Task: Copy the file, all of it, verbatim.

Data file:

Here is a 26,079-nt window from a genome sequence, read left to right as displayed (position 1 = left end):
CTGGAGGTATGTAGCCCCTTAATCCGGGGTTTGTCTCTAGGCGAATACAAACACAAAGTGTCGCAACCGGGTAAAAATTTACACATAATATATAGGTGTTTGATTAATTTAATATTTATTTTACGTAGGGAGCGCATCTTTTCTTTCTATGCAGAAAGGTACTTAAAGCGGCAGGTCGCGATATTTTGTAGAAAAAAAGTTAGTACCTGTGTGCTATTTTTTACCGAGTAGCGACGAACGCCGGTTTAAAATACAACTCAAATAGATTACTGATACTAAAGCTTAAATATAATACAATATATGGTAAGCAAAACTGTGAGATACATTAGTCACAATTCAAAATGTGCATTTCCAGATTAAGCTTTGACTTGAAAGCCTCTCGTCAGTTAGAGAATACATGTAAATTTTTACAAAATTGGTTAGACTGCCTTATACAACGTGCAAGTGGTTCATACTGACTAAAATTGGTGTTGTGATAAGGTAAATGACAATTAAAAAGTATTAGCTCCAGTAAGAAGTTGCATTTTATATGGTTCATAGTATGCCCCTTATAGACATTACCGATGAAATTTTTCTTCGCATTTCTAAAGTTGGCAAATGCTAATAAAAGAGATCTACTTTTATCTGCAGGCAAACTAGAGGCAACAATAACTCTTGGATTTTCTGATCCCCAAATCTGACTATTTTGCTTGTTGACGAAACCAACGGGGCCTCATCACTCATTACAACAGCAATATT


Here is a 26,079-nt window from a genome sequence, read left to right as displayed (position 1 = left end):
CTGGAGGTATGTAGCCCCTTAATCCGGGGTTTGTCTCTAGGCGAATACAAACACAAAGTGTCGCAACCGGGTAAAAATTTACACATAATATATAGGTGTTTGATTAATTTAATATTTATTTTACGTAGGGAGCGCATCTTTTCTTTCTATGCAGAAAGGTACTTAAAGCGGCAGGTCGCGATATTTTGTAGAAAAAAAGTTAGTACCTGTGTGCTATTTTTTACCGAGTAGCGACGAACGCCGGTTTAAAATACAACTCAAATAGATTACTGATACTAAAGCTTAAATATAATACAATATATGGTAAGCAAAACTGTGAGATACATTAGTCACAATTCAAAATGTGCATTTCCAGATTAAGCTTTGACTTGAAAGCCTCTCGTCAGTTAGAGAATACATGTAAATTTTTACAAAATTGGTTAGACTGCCTTATACAACGTGCAAGTGGTTCATACTGACTAAAATTGGTGTTGTGATAAGGTAAATGACAATTAAAAAGTATTAGCTCCAGTAAGAAGTTGCATTTTATATGGTTCATAGTATGCCCCTTATAGACATTACCGATGAAATTTTTCTTCGCATTTCTAAAGTTGGCAAATGCTAATAAAAGAGATCTACTTTTATCTGCAGGCAAACTAGAGGCAACAATAACTCTTGGATTTTCTGATCCCCAAATCTGACTATTTTGCTTGTTGACGAAACCAACGGGGCCTCATCACTCATTACAACAGCAATATT